The Maritime History of the Great Lakes
Waller (Steam yacht), U81221 ?, sunk, 21 May 1903

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      The WALLER is Supposed to Have Run on a Sunken Spile.
What seemed to be one of the prettiest and most successful launchings ever made on Lake Erie had a disastrous ending yesterday when the new steel steam yacht, WALLER, owned by Adam Kammarer of Niagara Falls, was loosened from her dry-dock at the foot of Genesee Street. The yacht was built by the Empire Shipbuilding Company at a cost of about $10,000 for the private use of Mr. Kammarer. Yesterday afternoon the neat little craft, about 80 feet long and 20 feet beam, was ready to take to the water. At 3 o'clock a party of interested persons gathered at the dry-dock and the yacht was cut loose. Mrs. Adam Kammarer, wife of the owner, broke a bottle of champagne on the bow of the boat, christening it the "WALLER."
      For several minutes the yacht rode gracefully on the water and drifted out about 200 feet. Then someone noticed that her bow was settling. It was not long before it was clear the boat was filling up with water, and the cry, "She's sinking," was given. Three man, who were on the yacht for the launching, threw a line to shore and pulled the boat in as near as possible. She was only a foot above water when a small tug threw a line to her and pulled her still nearer. The yacht then swung around against a large steamer and both her spars were snapped off about three feet from the top.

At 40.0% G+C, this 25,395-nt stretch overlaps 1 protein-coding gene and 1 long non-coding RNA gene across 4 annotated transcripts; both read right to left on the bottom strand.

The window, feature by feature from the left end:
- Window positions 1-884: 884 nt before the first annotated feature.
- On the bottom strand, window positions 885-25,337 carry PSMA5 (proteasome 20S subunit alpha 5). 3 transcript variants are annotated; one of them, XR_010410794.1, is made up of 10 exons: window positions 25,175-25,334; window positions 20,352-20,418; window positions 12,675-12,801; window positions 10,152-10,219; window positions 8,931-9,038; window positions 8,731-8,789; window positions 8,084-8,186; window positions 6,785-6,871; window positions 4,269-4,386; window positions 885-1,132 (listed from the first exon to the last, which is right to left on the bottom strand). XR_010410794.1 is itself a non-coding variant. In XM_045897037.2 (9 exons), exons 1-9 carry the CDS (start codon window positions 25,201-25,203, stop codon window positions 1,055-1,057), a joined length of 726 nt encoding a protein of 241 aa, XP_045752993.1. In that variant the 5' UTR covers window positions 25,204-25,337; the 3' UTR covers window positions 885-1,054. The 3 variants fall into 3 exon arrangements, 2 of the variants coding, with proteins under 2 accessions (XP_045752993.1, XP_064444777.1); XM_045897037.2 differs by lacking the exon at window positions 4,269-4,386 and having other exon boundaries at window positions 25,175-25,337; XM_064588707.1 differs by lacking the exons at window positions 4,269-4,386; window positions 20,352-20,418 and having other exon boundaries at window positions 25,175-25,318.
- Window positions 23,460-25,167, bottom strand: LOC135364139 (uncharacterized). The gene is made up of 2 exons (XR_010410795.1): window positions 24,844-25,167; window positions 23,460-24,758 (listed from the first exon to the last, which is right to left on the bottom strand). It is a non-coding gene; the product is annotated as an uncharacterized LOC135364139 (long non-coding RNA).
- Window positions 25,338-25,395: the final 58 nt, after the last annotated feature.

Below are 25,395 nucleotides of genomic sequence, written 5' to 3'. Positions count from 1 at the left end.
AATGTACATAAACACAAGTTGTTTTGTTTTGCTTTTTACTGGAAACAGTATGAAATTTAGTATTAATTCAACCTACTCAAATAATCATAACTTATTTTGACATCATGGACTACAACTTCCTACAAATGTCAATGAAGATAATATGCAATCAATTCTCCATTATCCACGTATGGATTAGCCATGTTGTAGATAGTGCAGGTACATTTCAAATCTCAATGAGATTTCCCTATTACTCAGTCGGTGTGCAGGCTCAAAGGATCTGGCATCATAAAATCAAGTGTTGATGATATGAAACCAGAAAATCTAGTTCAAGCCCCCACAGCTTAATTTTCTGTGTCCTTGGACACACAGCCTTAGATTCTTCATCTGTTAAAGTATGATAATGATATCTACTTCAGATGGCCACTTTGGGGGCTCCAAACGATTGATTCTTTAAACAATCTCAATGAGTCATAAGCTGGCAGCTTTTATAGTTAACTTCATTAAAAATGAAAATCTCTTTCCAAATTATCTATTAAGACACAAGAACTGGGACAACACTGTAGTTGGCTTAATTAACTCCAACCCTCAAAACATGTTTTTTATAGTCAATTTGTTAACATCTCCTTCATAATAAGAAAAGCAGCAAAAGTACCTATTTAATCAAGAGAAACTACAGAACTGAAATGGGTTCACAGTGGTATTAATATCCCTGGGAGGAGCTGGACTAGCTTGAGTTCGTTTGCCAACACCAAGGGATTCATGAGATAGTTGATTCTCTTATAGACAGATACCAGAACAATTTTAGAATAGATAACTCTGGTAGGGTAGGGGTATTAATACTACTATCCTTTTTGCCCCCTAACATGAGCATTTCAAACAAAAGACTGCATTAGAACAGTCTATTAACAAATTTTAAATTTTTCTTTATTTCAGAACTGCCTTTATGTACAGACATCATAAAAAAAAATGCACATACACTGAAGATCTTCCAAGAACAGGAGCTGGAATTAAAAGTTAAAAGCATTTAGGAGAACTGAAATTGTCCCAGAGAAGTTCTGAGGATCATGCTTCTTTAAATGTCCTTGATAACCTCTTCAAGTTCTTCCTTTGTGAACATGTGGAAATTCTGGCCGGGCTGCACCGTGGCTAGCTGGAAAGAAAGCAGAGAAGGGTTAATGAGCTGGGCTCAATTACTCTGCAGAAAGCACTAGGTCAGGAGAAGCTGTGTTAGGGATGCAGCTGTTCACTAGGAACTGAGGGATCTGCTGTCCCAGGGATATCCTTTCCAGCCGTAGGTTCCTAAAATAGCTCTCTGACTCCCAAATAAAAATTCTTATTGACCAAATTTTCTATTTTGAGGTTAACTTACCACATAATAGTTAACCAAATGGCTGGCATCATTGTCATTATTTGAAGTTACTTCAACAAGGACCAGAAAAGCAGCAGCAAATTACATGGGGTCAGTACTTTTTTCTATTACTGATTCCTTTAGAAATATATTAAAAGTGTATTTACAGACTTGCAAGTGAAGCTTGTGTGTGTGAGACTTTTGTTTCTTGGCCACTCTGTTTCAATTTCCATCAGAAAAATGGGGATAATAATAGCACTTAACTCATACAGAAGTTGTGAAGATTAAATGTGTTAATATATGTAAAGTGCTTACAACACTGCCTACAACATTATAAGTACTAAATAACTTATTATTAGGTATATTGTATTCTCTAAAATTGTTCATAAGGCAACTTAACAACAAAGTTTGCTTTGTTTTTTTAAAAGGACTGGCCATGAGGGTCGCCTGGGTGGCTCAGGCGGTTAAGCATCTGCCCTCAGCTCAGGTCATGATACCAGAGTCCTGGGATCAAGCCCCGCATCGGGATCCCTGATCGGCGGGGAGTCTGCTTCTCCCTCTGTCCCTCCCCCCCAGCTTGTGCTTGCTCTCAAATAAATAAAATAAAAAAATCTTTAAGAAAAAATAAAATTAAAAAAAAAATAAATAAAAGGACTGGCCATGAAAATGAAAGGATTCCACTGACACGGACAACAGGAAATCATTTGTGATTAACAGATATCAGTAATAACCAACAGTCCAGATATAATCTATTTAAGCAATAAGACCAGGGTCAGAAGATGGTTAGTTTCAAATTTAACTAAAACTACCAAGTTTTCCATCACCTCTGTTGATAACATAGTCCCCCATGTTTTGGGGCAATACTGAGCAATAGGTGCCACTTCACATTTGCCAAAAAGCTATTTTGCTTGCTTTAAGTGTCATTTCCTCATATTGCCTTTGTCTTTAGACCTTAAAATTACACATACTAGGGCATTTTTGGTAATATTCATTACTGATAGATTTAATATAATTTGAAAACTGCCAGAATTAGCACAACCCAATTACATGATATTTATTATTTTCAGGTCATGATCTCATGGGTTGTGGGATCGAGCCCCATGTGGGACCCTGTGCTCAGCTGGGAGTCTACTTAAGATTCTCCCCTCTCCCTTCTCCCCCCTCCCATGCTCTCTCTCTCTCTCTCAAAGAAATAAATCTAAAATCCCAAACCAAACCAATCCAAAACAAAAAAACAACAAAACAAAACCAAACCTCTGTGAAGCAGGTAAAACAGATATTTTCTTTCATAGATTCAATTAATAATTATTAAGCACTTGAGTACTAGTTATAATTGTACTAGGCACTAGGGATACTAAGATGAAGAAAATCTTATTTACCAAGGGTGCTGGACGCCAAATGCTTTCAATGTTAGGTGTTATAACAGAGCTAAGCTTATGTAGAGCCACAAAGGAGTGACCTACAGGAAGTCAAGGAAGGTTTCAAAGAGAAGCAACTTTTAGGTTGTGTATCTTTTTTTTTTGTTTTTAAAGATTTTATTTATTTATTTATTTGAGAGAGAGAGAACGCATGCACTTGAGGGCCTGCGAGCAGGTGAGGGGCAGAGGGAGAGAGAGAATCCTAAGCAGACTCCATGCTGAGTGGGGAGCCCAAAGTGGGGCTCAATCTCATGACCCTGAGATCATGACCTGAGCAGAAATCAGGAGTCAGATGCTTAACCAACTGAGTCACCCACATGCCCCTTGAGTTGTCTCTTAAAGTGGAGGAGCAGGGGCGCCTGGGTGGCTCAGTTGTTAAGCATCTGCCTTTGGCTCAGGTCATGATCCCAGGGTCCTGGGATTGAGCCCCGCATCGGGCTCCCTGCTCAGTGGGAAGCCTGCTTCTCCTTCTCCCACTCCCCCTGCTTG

It was thought the yacht had settled to the bottom and the three men aboard were getting ready to leave her when suddenly there was a rush of water and the yacht settled still deeper, leaving only two feet of her smoke stack above water. The three men on board then had to seek safety. John Jrader, the mate, and James Martin, captain, reached the stack and sat upon it. Chief Engineer Thomas Dray was in the stern of the boat when she settled. He swam to a big floating log to which he clung, while William Swisher made for him in a small ferry boat. When Swisher reached him Dray was nearly exhausted. He was pulled aboard. The other two men were taken into the rowboat and landed.
      Those who watch the launching said the yacht struck an old sunken spile which tore away some of her steel plates, and made the big hole which caused the yacht to sink.
      Buffalo Evening News
      May 22, 1903
Chains have been placed around the sunken yacht WALLER and it is expected to raise her today.
      Buffalo Evening News
      May 29, 1903

Steam screw WALLER. U. S. No. 81221. Of 56 tons gross; 28 tons net. Built Buffalo, N.Y., 1887. Home port, Niagara Falls. 80.6 x 14.9 x 7.2 Crew of 3.
      Merchant Vessel List, U. S., 1903
NOTE:-- The above launching gives the yacht as NEW, however WALLER, of No. 81221 was built at Buffalo by David Bell in 1887. The Runge List gives her as becoming Canadian in 1903. Perhaps she was relaunched after a rebuilding ??

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Reason: sunk
Lives: nil
Remarks: Repaired
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Geographic Coverage:
  • New York, United States
    Latitude: 42.88645 Longitude: -78.87837
William R. McNeil
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Waller (Steam yacht), U81221 ?, sunk, 21 May 1903